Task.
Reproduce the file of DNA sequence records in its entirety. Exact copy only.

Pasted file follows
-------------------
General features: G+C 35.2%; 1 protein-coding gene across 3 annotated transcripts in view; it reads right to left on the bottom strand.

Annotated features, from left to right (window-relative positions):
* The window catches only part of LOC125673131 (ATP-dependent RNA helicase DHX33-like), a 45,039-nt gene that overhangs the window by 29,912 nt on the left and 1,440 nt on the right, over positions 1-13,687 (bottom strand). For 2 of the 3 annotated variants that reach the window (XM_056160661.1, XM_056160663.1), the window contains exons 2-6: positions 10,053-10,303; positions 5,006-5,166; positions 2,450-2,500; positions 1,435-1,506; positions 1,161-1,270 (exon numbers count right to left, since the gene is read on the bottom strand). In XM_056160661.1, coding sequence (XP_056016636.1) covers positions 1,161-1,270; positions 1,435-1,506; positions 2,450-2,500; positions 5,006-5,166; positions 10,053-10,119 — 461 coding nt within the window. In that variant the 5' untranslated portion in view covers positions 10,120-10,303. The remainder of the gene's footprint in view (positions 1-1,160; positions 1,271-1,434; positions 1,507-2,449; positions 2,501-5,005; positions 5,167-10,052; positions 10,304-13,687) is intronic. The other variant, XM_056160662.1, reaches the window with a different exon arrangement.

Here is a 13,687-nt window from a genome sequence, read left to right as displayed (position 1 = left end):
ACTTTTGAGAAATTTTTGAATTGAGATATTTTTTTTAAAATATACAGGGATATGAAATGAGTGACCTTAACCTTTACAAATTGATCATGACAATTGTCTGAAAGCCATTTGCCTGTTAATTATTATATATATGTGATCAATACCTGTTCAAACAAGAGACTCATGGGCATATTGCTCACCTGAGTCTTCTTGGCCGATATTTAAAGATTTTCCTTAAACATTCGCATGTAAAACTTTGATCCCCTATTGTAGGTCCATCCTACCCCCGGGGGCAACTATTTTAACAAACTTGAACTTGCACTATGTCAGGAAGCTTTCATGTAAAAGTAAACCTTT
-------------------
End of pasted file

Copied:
General features: G+C 35.2%; 1 protein-coding gene across 3 annotated transcripts in view; it reads right to left on the bottom strand.

Annotated features, from left to right (window-relative positions):
* The window catches only part of LOC125673131 (ATP-dependent RNA helicase DHX33-like), a 45,039-nt gene that overhangs the window by 29,912 nt on the left and 1,440 nt on the right, over positions 1-13,687 (bottom strand). For 2 of the 3 annotated variants that reach the window (XM_056160661.1, XM_056160663.1), the window contains exons 2-6: positions 10,053-10,303; positions 5,006-5,166; positions 2,450-2,500; positions 1,435-1,506; positions 1,161-1,270 (exon numbers count right to left, since the gene is read on the bottom strand). In XM_056160661.1, coding sequence (XP_056016636.1) covers positions 1,161-1,270; positions 1,435-1,506; positions 2,450-2,500; positions 5,006-5,166; positions 10,053-10,119 — 461 coding nt within the window. In that variant the 5' untranslated portion in view covers positions 10,120-10,303. The remainder of the gene's footprint in view (positions 1-1,160; positions 1,271-1,434; positions 1,507-2,449; positions 2,501-5,005; positions 5,167-10,052; positions 10,304-13,687) is intronic. The other variant, XM_056160662.1, reaches the window with a different exon arrangement.

Here is a 13,687-nt window from a genome sequence, read left to right as displayed (position 1 = left end):
ACTTTTGAGAAATTTTTGAATTGAGATATTTTTTTTAAAATATACAGGGATATGAAATGAGTGACCTTAACCTTTACAAATTGATCATGACAATTGTCTGAAAGCCATTTGCCTGTTAATTATTATATATATGTGATCAATACCTGTTCAAACAAGAGACTCATGGGCATATTGCTCACCTGAGTCTTCTTGGCCGATATTTAAAGATTTTCCTTAAACATTCGCATGTAAAACTTTGATCCCCTATTGTAGGTCCATCCTACCCCCGGGGGCAACTATTTTAACAAACTTGAACTTGCACTATGTCAGGAAGCTTTCATGTAAAAGTAAACCTTT